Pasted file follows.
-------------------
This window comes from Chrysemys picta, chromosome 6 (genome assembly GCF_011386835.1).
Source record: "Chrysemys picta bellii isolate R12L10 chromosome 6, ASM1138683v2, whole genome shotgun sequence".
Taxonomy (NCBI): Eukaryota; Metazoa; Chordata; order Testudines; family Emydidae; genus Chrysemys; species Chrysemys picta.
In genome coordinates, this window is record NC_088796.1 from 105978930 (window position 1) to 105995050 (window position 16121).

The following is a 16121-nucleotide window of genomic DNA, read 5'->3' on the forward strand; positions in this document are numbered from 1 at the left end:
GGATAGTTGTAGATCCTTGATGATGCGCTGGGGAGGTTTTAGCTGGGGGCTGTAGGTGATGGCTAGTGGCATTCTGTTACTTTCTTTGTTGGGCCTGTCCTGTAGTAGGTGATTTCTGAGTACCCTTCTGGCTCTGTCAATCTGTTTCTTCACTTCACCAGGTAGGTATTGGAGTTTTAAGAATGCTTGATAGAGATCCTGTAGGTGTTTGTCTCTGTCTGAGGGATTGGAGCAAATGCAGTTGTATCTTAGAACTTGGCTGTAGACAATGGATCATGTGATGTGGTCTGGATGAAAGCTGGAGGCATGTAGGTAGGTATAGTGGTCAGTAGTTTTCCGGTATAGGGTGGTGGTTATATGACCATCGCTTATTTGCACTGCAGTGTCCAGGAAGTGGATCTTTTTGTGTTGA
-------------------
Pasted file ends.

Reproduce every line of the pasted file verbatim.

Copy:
This window comes from Chrysemys picta, chromosome 6 (genome assembly GCF_011386835.1).
Source record: "Chrysemys picta bellii isolate R12L10 chromosome 6, ASM1138683v2, whole genome shotgun sequence".
Taxonomy (NCBI): Eukaryota; Metazoa; Chordata; order Testudines; family Emydidae; genus Chrysemys; species Chrysemys picta.
In genome coordinates, this window is record NC_088796.1 from 105978930 (window position 1) to 105995050 (window position 16121).

The following is a 16121-nucleotide window of genomic DNA, read 5'->3' on the forward strand; positions in this document are numbered from 1 at the left end:
GGATAGTTGTAGATCCTTGATGATGCGCTGGGGAGGTTTTAGCTGGGGGCTGTAGGTGATGGCTAGTGGCATTCTGTTACTTTCTTTGTTGGGCCTGTCCTGTAGTAGGTGATTTCTGAGTACCCTTCTGGCTCTGTCAATCTGTTTCTTCACTTCACCAGGTAGGTATTGGAGTTTTAAGAATGCTTGATAGAGATCCTGTAGGTGTTTGTCTCTGTCTGAGGGATTGGAGCAAATGCAGTTGTATCTTAGAACTTGGCTGTAGACAATGGATCATGTGATGTGGTCTGGATGAAAGCTGGAGGCATGTAGGTAGGTATAGTGGTCAGTAGTTTTCCGGTATAGGGTGGTGGTTATATGACCATCGCTTATTTGCACTGCAGTGTCCAGGAAGTGGATCTTTTTGTGTTGA